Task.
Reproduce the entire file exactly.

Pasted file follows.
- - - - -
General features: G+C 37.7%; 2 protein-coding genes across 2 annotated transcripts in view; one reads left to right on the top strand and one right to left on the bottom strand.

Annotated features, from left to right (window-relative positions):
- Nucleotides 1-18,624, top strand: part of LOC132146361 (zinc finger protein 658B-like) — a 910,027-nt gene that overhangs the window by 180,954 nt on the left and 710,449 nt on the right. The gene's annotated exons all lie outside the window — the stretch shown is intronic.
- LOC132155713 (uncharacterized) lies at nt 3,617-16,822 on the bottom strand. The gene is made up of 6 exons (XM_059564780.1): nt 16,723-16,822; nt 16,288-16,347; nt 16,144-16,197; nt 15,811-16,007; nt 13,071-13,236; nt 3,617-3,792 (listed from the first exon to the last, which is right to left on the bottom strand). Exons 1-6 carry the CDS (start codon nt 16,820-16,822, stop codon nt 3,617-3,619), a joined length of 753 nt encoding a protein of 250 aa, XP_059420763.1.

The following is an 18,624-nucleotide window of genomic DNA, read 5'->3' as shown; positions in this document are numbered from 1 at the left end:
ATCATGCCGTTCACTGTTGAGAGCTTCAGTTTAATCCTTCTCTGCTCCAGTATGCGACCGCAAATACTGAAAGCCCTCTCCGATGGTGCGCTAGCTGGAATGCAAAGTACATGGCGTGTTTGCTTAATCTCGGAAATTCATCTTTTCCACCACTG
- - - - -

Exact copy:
General features: G+C 37.7%; 2 protein-coding genes across 2 annotated transcripts in view; one reads left to right on the top strand and one right to left on the bottom strand.

Annotated features, from left to right (window-relative positions):
- Nucleotides 1-18,624, top strand: part of LOC132146361 (zinc finger protein 658B-like) — a 910,027-nt gene that overhangs the window by 180,954 nt on the left and 710,449 nt on the right. The gene's annotated exons all lie outside the window — the stretch shown is intronic.
- LOC132155713 (uncharacterized) lies at nt 3,617-16,822 on the bottom strand. The gene is made up of 6 exons (XM_059564780.1): nt 16,723-16,822; nt 16,288-16,347; nt 16,144-16,197; nt 15,811-16,007; nt 13,071-13,236; nt 3,617-3,792 (listed from the first exon to the last, which is right to left on the bottom strand). Exons 1-6 carry the CDS (start codon nt 16,820-16,822, stop codon nt 3,617-3,619), a joined length of 753 nt encoding a protein of 250 aa, XP_059420763.1.

The following is an 18,624-nucleotide window of genomic DNA, read 5'->3' as shown; positions in this document are numbered from 1 at the left end:
ATCATGCCGTTCACTGTTGAGAGCTTCAGTTTAATCCTTCTCTGCTCCAGTATGCGACCGCAAATACTGAAAGCCCTCTCCGATGGTGCGCTAGCTGGAATGCAAAGTACATGGCGTGTTTGCTTAATCTCGGAAATTCATCTTTTCCACCACTG